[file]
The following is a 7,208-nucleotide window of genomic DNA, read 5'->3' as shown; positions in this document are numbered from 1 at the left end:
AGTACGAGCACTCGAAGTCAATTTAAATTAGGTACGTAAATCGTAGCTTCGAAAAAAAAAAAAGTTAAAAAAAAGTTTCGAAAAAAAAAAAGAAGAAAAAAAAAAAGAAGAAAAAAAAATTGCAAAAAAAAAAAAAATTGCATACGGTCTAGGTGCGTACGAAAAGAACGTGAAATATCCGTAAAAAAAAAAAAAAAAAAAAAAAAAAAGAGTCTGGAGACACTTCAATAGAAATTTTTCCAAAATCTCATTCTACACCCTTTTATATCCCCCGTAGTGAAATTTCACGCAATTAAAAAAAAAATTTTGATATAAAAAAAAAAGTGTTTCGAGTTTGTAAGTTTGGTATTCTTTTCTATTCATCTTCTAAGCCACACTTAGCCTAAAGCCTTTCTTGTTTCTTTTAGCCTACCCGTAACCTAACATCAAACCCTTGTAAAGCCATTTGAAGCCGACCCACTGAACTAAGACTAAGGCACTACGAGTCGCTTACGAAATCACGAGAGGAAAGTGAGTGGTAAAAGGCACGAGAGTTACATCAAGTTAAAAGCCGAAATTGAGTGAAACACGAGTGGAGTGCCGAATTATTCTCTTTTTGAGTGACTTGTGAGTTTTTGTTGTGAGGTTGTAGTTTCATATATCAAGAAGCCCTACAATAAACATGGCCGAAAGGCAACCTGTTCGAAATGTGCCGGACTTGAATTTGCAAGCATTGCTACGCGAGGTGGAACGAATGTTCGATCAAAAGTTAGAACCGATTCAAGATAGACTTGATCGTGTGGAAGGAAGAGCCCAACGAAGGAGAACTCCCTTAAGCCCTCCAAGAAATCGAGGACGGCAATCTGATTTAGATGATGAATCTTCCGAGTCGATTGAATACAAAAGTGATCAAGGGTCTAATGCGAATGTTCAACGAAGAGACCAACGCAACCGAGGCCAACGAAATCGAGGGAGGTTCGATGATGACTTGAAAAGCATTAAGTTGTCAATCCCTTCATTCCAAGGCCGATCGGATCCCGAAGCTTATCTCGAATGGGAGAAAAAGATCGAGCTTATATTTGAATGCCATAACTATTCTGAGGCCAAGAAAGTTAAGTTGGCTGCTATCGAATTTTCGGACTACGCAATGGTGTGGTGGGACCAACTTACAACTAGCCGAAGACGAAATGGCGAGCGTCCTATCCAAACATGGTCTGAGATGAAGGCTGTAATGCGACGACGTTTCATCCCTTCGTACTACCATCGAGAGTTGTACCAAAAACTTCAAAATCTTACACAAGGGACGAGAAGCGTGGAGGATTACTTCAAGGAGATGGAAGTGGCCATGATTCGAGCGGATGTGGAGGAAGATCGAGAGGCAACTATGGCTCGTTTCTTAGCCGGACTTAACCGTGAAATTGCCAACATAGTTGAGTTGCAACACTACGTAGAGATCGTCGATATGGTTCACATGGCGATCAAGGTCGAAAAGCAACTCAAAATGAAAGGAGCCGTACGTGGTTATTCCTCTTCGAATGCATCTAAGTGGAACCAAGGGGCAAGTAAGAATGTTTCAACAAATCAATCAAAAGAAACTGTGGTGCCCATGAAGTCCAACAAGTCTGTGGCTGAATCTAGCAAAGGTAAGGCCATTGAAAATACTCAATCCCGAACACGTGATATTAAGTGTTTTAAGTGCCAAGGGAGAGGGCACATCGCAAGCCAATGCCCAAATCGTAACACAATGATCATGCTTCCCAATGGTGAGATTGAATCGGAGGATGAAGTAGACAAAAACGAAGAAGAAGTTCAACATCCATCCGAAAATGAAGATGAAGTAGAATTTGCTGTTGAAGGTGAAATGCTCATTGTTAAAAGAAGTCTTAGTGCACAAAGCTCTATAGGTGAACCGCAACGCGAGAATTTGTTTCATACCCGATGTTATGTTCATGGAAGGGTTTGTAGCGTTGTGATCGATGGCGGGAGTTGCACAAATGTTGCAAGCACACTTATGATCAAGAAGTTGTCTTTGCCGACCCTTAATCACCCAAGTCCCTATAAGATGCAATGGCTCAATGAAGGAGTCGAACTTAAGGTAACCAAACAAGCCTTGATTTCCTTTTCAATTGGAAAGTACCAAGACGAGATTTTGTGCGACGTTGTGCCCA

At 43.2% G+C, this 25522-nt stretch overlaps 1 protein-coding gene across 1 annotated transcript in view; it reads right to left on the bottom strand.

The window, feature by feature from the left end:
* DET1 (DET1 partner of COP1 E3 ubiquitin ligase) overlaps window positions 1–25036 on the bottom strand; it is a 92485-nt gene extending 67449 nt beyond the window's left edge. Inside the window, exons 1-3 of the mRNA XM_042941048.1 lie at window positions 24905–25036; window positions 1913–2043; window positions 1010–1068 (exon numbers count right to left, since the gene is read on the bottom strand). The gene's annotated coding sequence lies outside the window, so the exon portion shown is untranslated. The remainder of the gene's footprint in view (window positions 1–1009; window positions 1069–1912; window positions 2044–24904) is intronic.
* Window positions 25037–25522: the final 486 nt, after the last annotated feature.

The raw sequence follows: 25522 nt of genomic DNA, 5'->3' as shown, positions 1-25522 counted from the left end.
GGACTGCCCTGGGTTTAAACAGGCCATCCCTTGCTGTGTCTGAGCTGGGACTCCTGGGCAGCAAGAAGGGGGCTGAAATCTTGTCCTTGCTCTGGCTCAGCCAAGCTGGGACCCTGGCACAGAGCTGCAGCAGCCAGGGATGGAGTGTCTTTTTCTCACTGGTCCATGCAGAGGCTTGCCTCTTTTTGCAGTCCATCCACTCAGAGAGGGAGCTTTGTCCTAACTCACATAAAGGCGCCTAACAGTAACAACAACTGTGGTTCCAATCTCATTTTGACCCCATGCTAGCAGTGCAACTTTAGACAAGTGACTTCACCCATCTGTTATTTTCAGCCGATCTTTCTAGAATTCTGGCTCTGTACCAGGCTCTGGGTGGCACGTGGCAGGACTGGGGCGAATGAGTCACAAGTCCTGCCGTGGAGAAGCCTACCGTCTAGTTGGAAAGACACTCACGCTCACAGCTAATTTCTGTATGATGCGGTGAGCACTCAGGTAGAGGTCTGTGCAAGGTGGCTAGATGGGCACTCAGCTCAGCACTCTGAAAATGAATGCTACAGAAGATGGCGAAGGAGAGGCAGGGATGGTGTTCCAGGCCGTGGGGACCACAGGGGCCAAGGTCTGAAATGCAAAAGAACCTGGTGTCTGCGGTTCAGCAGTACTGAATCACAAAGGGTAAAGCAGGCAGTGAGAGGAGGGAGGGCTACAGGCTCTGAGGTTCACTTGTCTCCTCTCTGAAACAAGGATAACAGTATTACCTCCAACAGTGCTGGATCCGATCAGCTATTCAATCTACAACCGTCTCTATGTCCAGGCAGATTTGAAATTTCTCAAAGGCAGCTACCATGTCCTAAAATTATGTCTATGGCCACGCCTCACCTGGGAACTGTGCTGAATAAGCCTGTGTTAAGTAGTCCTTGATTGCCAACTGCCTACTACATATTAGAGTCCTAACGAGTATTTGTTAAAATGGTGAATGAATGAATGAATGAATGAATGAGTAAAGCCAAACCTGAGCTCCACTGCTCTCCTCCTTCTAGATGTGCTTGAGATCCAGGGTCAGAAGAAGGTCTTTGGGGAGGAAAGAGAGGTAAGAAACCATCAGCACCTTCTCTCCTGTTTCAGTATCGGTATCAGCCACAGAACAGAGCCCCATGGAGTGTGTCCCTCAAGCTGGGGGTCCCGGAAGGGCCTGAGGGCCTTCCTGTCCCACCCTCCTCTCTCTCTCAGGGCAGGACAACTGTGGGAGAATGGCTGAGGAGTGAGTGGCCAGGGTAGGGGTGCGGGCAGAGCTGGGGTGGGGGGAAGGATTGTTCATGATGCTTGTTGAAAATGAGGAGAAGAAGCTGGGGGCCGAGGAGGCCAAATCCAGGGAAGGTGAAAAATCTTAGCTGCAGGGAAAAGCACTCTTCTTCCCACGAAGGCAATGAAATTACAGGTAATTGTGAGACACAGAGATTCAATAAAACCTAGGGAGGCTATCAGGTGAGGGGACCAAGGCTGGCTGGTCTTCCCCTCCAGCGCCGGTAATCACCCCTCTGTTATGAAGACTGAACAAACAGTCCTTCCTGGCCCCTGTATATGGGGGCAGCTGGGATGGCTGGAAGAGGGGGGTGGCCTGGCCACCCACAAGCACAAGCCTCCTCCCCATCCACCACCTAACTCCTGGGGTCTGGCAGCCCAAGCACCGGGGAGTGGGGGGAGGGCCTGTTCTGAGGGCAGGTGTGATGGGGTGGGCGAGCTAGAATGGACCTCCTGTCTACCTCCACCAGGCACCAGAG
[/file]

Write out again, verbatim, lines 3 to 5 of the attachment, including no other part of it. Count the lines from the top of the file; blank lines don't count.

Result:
At 43.2% G+C, this 25522-nt stretch overlaps 1 protein-coding gene across 1 annotated transcript in view; it reads right to left on the bottom strand.

The window, feature by feature from the left end:
* DET1 (DET1 partner of COP1 E3 ubiquitin ligase) overlaps window positions 1–25036 on the bottom strand; it is a 92485-nt gene extending 67449 nt beyond the window's left edge. Inside the window, exons 1-3 of the mRNA XM_042941048.1 lie at window positions 24905–25036; window positions 1913–2043; window positions 1010–1068 (exon numbers count right to left, since the gene is read on the bottom strand). The gene's annotated coding sequence lies outside the window, so the exon portion shown is untranslated. The remainder of the gene's footprint in view (window positions 1–1009; window positions 1069–1912; window positions 2044–24904) is intronic.